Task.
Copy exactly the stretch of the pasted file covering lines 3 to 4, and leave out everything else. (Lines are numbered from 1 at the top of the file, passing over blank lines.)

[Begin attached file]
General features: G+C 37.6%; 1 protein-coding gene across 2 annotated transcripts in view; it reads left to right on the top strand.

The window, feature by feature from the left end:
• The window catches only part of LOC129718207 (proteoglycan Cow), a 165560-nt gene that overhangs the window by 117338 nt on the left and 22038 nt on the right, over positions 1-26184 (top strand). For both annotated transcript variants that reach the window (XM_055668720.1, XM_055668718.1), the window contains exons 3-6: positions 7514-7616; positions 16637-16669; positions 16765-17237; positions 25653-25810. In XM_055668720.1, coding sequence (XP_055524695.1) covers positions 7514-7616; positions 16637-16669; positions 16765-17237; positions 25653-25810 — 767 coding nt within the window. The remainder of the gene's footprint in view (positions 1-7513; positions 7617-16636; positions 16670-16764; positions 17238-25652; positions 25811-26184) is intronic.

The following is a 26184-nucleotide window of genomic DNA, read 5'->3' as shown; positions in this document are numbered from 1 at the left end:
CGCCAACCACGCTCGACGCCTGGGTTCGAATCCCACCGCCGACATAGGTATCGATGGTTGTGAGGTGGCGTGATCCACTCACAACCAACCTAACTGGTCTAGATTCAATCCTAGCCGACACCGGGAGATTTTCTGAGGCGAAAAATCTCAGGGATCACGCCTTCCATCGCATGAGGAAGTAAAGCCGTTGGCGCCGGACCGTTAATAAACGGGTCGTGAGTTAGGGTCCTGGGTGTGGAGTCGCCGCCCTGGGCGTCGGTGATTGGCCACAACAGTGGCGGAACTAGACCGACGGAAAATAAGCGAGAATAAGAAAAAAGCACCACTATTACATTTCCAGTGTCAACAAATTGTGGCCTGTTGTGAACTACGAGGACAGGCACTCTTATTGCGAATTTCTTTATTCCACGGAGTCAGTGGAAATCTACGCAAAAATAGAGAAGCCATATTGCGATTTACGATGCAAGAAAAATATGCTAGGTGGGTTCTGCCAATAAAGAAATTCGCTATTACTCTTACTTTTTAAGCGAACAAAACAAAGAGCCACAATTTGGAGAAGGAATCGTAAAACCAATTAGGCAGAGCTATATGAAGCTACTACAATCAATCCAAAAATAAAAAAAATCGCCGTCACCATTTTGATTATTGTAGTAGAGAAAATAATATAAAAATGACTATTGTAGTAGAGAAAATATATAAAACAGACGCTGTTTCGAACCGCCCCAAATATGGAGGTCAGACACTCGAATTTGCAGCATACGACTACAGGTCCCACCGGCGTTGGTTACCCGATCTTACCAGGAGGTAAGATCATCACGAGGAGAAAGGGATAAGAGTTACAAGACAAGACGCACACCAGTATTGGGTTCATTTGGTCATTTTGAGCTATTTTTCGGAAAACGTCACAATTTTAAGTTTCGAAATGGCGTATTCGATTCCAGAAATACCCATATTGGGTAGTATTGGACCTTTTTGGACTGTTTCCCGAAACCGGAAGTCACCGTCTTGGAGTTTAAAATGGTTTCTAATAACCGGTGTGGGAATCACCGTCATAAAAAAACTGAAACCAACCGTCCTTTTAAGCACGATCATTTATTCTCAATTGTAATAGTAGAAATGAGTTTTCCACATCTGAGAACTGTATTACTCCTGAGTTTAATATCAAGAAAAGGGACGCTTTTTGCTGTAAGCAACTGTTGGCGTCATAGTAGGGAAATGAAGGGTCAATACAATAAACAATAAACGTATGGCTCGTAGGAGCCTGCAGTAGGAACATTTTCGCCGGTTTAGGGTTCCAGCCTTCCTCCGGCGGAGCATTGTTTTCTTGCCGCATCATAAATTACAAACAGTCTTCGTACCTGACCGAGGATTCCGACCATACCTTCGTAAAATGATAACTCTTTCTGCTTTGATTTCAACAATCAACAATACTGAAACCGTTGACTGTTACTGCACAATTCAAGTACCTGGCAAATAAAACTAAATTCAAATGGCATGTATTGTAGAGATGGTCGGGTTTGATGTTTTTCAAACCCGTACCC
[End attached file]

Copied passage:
• The window catches only part of LOC129718207 (proteoglycan Cow), a 165560-nt gene that overhangs the window by 117338 nt on the left and 22038 nt on the right, over positions 1-26184 (top strand). For both annotated transcript variants that reach the window (XM_055668720.1, XM_055668718.1), the window contains exons 3-6: positions 7514-7616; positions 16637-16669; positions 16765-17237; positions 25653-25810. In XM_055668720.1, coding sequence (XP_055524695.1) covers positions 7514-7616; positions 16637-16669; positions 16765-17237; positions 25653-25810 — 767 coding nt within the window. The remainder of the gene's footprint in view (positions 1-7513; positions 7617-16636; positions 16670-16764; positions 17238-25652; positions 25811-26184) is intronic.

The following is a 26184-nucleotide window of genomic DNA, read 5'->3' as shown; positions in this document are numbered from 1 at the left end: